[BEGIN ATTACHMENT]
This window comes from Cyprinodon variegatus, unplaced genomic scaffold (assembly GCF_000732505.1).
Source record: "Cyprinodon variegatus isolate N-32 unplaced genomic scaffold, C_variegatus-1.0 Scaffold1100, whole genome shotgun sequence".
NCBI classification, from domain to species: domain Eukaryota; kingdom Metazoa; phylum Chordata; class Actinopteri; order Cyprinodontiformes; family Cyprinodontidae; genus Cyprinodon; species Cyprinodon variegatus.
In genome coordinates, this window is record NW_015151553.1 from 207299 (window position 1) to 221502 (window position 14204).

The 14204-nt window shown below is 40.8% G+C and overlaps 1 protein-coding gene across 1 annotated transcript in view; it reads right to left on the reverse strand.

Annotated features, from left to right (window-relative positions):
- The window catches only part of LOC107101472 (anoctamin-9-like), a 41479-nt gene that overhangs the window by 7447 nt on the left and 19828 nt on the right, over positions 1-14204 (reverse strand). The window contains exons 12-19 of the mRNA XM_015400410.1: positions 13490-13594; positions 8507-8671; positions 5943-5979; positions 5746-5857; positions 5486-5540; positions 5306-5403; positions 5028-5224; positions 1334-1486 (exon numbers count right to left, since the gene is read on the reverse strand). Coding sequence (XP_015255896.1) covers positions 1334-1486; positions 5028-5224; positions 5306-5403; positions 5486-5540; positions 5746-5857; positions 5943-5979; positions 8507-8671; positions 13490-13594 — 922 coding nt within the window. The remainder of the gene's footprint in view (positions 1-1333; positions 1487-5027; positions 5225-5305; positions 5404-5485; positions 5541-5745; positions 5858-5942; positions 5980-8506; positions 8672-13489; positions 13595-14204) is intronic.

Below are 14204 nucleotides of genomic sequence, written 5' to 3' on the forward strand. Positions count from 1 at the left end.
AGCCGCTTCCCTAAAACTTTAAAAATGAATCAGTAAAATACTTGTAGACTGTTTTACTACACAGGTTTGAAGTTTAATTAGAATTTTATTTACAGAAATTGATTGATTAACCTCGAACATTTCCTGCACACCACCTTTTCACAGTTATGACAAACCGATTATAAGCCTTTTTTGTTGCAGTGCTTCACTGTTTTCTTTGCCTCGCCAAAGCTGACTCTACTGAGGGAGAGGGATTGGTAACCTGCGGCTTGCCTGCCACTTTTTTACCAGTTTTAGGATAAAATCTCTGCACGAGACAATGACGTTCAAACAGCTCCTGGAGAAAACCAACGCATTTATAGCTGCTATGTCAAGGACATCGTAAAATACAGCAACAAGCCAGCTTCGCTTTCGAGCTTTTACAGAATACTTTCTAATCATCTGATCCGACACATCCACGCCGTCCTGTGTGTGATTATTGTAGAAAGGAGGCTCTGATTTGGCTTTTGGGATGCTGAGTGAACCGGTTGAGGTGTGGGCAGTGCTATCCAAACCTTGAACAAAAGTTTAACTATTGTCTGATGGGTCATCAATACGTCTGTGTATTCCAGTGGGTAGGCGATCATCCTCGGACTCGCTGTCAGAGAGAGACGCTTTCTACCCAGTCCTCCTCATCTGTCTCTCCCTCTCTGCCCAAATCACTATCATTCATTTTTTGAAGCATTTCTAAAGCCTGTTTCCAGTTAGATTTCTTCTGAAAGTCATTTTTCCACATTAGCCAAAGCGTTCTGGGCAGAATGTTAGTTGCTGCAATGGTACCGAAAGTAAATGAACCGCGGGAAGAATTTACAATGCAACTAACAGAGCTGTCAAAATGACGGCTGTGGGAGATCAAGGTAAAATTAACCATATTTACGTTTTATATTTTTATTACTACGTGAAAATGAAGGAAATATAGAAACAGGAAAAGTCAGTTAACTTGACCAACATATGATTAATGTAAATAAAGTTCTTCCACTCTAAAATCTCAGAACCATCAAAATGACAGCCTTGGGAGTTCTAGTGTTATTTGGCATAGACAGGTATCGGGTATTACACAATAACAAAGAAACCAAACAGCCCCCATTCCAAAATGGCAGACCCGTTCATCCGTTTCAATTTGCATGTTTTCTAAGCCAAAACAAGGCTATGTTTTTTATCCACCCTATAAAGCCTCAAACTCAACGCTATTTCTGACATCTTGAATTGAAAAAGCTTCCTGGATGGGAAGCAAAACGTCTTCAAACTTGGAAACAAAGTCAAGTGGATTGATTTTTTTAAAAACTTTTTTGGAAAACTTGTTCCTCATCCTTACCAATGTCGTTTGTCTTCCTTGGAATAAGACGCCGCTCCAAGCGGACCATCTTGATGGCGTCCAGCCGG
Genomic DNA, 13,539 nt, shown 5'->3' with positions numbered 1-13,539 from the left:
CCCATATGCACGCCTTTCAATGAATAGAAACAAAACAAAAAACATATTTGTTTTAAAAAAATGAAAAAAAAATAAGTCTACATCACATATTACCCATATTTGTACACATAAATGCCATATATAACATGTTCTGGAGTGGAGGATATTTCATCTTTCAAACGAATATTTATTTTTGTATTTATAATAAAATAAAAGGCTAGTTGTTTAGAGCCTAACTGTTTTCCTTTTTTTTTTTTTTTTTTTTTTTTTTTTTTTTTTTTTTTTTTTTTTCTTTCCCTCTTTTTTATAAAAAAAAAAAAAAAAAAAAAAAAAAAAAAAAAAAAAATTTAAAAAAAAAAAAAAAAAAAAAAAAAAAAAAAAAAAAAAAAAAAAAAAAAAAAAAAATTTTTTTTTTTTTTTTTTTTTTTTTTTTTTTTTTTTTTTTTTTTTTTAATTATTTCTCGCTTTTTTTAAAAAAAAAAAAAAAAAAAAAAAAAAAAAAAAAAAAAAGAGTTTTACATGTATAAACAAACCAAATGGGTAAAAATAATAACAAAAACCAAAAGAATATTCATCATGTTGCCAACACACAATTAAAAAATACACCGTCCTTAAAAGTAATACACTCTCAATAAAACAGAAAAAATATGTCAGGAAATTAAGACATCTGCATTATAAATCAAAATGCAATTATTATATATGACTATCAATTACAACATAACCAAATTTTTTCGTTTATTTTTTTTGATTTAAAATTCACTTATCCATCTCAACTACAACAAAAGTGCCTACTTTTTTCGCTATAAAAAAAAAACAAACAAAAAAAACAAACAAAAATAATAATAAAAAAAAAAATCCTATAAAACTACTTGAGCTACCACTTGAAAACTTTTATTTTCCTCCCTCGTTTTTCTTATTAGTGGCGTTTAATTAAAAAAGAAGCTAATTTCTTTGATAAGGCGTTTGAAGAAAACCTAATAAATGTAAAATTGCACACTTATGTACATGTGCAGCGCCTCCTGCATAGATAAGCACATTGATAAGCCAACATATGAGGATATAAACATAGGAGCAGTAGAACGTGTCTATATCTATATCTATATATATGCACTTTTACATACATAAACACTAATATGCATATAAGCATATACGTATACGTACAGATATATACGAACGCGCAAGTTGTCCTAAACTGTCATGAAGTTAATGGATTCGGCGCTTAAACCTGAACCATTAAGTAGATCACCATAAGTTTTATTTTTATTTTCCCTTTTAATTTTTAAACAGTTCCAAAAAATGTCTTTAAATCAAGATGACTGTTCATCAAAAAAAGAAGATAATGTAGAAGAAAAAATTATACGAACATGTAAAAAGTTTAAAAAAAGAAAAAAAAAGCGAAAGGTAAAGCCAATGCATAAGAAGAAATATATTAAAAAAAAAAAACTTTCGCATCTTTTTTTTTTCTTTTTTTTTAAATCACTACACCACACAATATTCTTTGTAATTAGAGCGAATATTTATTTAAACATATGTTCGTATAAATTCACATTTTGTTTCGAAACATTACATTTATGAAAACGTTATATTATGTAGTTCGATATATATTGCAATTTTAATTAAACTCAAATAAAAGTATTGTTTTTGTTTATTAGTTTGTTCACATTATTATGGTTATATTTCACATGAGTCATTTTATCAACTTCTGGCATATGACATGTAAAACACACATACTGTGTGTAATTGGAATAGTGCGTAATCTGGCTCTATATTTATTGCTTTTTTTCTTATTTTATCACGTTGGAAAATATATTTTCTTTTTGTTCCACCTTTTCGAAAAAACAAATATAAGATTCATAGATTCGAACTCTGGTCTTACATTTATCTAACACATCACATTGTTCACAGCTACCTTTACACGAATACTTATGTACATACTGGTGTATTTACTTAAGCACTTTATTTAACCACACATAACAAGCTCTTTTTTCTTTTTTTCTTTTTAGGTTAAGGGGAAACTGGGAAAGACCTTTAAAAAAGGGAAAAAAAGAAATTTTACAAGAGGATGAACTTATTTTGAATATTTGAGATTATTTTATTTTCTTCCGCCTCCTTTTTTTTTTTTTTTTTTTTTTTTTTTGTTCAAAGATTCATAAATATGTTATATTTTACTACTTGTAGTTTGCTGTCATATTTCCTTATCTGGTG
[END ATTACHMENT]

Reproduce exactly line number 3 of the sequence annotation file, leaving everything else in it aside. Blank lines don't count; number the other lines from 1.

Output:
NCBI classification, from domain to species: domain Eukaryota; kingdom Metazoa; phylum Chordata; class Actinopteri; order Cyprinodontiformes; family Cyprinodontidae; genus Cyprinodon; species Cyprinodon variegatus.